New building underway

  • Wanganui_Jeff-James

    November 2016
  • Wanganui_building-update

    November 2016

“Today is a momentous day,” Moore Stephens Markhams Wanganui practice manager Cathy Barrett said on a Tuesday in November.  “The builders are on site and construction of our new premises is underway.”

The firm’s former premises was demolished back in August and during the initial stages of demolition it became very apparent how damp the foundations were.  The building itself gave way to pressure very easily, which supported reports that it would not withstand a severe earthquake. The Moore Stephens Markhams team expected that building would start soon after demolition, but due to consultation and re-drawing, the build has been lengthened by eight weeks. June 2017 is now move-in date.

“We were on track for an early September start, but once the building came down, the Whanganui Regional Heritage Trust Board took an interest in the project, which resulted in a rethink and a re-submission of our plans to Council,” says Cathy.

“The former building on the corner of Wicksteed and Plymouth Streets that housed our firm was not listed as ‘historically significant’, and Council consent was granted for the new building and demolition went ahead as planned.

“There were also no problems with the design of the new premises, which was sympathetic to its Art Deco predecessor.  However the Heritage Trust believed the previous building was “prominent”, and so they showed some interest in our plans.

“People remember the building because of its 1930s design and proximity to the main street – it had a lovely character and the design for our new building definitely has a nod to that character,” explains Cathy.

The Heritage Trust suggested the new building be sited on the road frontage of the corner, rather than be set back from the road.  However, as Cathy explains, the location of the new building towards the back of the site was done specifically to accommodate the Council requirement for carparking.

“What ensued was further negotiation with the Council and new drawings to re-position the building closer to the road.  In order to do this, we realised we would need to forgoe some carparking space. Although we had been granted full consent and our design had been signed off by Council, we understood the connection the building had with the community and our focus was to foster a positive working relationship with the Council,” says Moore Stephens Markhams principal Nicola Gibbons.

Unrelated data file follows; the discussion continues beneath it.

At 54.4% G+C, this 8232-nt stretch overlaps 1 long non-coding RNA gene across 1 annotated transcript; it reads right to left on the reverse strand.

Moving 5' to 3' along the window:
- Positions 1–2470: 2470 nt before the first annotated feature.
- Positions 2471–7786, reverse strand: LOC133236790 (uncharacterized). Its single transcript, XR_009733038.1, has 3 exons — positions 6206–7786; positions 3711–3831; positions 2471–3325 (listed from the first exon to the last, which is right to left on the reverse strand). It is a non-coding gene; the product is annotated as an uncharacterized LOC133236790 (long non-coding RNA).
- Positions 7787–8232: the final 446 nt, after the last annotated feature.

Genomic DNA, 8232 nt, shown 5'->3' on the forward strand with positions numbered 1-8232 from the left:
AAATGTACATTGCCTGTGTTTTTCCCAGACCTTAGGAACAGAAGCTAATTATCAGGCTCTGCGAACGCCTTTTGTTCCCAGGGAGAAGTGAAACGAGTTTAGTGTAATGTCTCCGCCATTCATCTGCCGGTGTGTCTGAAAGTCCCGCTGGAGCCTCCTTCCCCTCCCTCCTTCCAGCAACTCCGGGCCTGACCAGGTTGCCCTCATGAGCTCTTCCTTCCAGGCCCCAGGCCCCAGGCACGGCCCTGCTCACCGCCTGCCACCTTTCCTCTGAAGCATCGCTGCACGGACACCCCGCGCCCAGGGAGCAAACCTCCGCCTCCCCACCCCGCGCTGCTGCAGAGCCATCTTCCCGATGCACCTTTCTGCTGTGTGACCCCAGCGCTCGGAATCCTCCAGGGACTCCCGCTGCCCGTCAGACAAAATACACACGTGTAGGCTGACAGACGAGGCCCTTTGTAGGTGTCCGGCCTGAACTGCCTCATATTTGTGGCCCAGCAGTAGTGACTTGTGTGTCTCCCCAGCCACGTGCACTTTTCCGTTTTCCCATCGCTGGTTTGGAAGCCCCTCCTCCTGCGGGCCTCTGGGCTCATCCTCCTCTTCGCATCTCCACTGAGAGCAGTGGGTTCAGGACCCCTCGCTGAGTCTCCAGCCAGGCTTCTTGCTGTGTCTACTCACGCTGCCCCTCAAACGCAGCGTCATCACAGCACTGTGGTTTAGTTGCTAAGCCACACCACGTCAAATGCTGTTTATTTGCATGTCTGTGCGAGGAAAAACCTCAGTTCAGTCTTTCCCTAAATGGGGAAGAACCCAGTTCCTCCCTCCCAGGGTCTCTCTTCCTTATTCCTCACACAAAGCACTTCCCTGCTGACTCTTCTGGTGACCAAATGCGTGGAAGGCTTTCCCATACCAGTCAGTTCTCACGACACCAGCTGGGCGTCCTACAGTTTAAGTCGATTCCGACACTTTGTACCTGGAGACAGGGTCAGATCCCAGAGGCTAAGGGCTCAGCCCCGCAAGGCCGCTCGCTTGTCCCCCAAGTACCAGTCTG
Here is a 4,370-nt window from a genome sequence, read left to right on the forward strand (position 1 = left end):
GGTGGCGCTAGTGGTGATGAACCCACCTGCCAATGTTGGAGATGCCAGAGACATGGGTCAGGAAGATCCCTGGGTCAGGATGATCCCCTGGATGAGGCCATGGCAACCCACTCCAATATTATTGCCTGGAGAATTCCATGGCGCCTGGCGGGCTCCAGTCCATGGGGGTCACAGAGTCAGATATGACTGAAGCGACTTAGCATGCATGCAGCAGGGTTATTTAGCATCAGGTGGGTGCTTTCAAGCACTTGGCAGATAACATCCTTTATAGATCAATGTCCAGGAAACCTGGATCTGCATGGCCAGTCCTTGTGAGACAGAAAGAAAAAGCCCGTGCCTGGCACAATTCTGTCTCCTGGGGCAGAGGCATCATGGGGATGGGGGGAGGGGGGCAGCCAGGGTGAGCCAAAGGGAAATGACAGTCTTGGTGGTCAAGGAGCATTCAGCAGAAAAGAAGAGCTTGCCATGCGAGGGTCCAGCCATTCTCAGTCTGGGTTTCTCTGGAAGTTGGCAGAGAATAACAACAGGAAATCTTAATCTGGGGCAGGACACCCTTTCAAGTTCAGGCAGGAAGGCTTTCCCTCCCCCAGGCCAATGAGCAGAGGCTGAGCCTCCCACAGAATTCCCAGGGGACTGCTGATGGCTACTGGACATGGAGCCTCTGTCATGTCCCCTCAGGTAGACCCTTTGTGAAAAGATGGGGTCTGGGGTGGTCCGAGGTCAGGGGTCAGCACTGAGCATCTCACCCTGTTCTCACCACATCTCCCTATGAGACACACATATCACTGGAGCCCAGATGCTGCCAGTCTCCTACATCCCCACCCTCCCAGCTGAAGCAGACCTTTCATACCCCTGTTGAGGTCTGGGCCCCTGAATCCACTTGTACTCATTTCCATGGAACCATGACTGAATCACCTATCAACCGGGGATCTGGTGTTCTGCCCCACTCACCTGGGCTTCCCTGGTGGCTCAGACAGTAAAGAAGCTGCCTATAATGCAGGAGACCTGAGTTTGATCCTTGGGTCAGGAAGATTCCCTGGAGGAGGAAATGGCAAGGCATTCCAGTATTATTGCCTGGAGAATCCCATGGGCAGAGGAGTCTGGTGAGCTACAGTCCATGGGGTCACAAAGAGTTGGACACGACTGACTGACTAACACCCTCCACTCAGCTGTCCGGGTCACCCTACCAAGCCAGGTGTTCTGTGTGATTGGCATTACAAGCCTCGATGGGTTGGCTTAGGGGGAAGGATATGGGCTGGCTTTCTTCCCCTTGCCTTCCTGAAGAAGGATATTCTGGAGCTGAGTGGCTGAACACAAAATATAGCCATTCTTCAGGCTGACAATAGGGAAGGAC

The biggest change to the original plans came after a meeting between the firm’s principals, the Heritage Trust and the Council’s chief town planner.

“The original plans that were submitted were compliant, including providing the requisite 14 carparks.  But in their desire to see the building sited on the road frontage rather than nine metres back from the road, the Council gave a concession to have fewer carparks.  This isn’t a problem for us as there is plenty of free carparking available for our clients in the surrounding streets,” explains Nicola.

As a result of the negotiations, there has been a positive outcome for the firm in the new design. “Our office space has expanded by 102m2 to now 556m2,” says Cathy.  “It’s given us more space and the ability to put senior staff in larger rooms with meeting desks, and has also future-proofed the building for growth and staff expansion.”

Nicola says lessons have been learned about dealing with Council that others may benefit from.

“It has proven beneficial to keep the lines of communication open. Although we had been through the right channels in Council and all consents had been granted for us to proceed with our plans, as newcomers to such a significant project we discovered there is room for negotiation, such as with the carparking requirement.

“People shouldn’t be afraid to have conversations with Council and the Heritage Trust whilst still in the planning stage. They have proven that by getting together and discussing the issues, compromises can be reached that benefit everyone.”

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